Redskins

Dunlap preaches patience amid 16-game losing skid

201212262109761908292-p2.jpeg

Dunlap preaches patience amid 16-game losing skid

CHARLOTTE, N.C. (AP) It would be easy for Bobcats coach Mike Dunlap to tear up the blueprint amid a 16-game losing streak and come up with an entirely new plan.

But Charlotte's first-year coach has no plans for any such radical paper shredding.

Instead he's preaching patience.

When Dunlap looks at his team's struggles since opening the season 7-5 he recalls the growing pains Kevin Durant, Michael Westbrook and the rest of the Oklahoma City Thunder endured a few years ago before becoming Western Conference champions.

``Durant and Westbrook took a pounding in those first two years,'' Dunlap said. ``My point is I look around the league and see how those seeds were born, what those guys did and how did that culture take off? Well it didn't take off right away, so I remind myself and my staff of that. It's incumbent on us to stay the course.''

So Dunlap will stick with playing youngsters like Michael Kidd-Gilchrist, Kemba Walker, Byron Mullens and Jeffery Taylor. They will make mistakes. They will learn on the job.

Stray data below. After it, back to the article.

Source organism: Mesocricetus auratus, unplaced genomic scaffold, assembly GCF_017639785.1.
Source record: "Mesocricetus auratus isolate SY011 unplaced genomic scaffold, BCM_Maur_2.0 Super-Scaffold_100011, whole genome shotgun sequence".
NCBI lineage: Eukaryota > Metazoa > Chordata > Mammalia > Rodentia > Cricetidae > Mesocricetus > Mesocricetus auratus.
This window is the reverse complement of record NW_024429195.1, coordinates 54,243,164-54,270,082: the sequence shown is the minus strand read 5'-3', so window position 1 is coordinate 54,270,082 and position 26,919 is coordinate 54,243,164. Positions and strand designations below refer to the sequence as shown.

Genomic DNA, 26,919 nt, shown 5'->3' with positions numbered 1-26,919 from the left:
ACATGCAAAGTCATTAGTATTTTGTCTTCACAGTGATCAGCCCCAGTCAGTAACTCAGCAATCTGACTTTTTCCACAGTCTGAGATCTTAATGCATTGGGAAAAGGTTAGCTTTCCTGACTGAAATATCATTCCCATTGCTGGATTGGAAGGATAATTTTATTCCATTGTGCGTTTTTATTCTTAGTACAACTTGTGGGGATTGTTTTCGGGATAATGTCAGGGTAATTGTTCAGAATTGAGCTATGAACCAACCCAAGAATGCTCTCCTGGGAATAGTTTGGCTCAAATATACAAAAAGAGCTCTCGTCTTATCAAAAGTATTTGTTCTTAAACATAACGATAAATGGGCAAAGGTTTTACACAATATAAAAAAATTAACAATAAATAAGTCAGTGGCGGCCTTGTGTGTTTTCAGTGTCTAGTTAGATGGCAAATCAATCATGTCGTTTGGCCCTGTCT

Dunlap will also continue to stress things like pressuring the ball, help defense, pushing the ball up the floor, getting to the basket and drawing fouls as staples of the foundation he hopes to build.

Sure, the 16-game skid isn't fun.

The Bobcats know all too well about lengthy losing streaks.

They lost their final 23 games of last season to finish 7-59 under former coach Paul Silas. They added Ramon Sessions, Ben Gordon and Brendan Haywood during the offseason, bringing some veteran experience to an otherwise young team.

After an offseason where Dunlap stressed conditioning during marathon three- and four-hour practices, the Bobcats came out of the gates winning seven of their first 12 games matching last season's win total.

But things have gone downhill ever since a 45-point shellacking at the hands of the Thunder on Nov. 26.

It was a game the Bobcats said going in would be a great measuring stick for how far they'd come. But reality threw them for a loop and Dunlap's gang has struggled to get back on ever since.

Sixteen games. Sixteen losses.

They've lost them in a variety of ways, once blowing a 17-point lead with less than six minutes to play. They've been blown out of a few games, but for the most part have remained competitive.